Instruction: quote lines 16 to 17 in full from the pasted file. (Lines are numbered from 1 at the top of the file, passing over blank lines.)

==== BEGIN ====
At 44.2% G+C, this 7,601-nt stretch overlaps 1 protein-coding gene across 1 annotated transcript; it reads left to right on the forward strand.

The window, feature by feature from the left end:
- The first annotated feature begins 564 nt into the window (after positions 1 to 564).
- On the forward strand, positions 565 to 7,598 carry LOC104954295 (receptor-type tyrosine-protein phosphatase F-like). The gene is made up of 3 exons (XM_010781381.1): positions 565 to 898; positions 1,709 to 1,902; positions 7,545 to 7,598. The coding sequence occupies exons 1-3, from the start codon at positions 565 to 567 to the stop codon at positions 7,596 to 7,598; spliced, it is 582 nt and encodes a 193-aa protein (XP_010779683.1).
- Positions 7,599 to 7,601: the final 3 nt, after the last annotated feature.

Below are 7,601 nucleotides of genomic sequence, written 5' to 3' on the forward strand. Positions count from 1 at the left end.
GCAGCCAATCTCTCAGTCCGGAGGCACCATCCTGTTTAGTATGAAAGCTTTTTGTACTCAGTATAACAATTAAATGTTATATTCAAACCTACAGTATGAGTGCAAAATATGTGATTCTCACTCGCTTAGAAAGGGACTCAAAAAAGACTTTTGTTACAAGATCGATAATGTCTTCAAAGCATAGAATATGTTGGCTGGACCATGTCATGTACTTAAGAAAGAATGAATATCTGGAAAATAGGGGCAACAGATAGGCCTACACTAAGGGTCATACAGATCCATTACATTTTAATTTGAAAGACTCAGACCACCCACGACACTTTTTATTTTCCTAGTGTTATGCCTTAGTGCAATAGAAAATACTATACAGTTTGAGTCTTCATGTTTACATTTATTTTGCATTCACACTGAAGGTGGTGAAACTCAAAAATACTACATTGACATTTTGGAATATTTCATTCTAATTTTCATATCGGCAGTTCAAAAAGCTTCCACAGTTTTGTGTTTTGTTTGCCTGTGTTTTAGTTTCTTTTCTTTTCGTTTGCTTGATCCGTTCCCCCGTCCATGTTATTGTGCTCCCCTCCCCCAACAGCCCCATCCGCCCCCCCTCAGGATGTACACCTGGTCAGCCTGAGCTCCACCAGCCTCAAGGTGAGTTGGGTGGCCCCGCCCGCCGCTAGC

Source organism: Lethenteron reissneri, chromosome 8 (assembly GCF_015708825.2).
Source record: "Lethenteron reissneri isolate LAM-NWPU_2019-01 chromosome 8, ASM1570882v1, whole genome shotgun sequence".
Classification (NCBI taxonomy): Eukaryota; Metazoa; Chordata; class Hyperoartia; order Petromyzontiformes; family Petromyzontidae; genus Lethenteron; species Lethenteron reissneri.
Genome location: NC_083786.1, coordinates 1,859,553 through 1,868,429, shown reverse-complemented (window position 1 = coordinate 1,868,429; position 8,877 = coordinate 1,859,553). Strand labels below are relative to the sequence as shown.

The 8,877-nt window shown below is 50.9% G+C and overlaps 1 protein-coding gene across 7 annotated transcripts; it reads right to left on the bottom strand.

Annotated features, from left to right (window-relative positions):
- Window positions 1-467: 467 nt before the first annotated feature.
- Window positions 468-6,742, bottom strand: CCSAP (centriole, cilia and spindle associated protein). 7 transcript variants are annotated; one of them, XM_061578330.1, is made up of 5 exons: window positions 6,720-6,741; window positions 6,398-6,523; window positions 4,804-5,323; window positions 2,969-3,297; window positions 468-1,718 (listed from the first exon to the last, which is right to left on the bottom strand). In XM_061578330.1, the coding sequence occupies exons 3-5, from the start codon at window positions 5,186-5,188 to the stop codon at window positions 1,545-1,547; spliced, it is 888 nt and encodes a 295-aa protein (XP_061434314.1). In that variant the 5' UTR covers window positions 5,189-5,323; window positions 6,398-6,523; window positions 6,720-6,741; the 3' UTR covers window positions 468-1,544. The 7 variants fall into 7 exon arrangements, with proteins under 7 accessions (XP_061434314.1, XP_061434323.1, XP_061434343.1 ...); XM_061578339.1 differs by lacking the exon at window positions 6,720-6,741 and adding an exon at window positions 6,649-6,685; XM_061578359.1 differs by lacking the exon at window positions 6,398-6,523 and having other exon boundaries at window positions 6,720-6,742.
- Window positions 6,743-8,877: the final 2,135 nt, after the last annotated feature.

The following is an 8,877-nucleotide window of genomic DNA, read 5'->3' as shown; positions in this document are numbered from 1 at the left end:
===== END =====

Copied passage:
- Window positions 6,743-8,877: the final 2,135 nt, after the last annotated feature.

The following is an 8,877-nucleotide window of genomic DNA, read 5'->3' as shown; positions in this document are numbered from 1 at the left end: